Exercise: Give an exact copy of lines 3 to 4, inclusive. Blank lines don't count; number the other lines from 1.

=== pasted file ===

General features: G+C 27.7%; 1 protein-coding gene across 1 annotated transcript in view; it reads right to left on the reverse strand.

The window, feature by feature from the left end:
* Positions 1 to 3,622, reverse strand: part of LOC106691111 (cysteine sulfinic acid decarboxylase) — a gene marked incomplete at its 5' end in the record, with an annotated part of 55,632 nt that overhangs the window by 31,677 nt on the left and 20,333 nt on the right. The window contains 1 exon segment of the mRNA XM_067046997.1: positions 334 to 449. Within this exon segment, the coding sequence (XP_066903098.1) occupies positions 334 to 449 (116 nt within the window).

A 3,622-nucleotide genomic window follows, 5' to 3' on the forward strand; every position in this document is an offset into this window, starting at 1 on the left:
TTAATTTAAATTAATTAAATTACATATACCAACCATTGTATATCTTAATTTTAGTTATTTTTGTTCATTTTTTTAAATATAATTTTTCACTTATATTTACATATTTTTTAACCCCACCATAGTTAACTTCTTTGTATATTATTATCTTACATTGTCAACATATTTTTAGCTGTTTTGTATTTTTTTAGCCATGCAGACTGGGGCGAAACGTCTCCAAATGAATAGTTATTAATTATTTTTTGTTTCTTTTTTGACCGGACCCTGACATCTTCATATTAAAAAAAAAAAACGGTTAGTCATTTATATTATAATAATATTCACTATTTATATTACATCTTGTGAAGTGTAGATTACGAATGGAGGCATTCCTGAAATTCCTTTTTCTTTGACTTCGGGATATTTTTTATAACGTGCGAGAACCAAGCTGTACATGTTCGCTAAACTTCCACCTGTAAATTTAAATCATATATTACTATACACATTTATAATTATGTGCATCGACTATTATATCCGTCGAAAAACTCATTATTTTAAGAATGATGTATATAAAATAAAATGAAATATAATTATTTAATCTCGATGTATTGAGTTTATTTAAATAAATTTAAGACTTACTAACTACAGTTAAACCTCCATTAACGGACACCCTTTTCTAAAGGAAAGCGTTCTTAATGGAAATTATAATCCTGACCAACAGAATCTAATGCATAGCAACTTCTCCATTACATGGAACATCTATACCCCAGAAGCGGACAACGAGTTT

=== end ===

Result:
* Positions 1 to 3,622, reverse strand: part of LOC106691111 (cysteine sulfinic acid decarboxylase) — a gene marked incomplete at its 5' end in the record, with an annotated part of 55,632 nt that overhangs the window by 31,677 nt on the left and 20,333 nt on the right. The window contains 1 exon segment of the mRNA XM_067046997.1: positions 334 to 449. Within this exon segment, the coding sequence (XP_066903098.1) occupies positions 334 to 449 (116 nt within the window).

A 3,622-nucleotide genomic window follows, 5' to 3' on the forward strand; every position in this document is an offset into this window, starting at 1 on the left: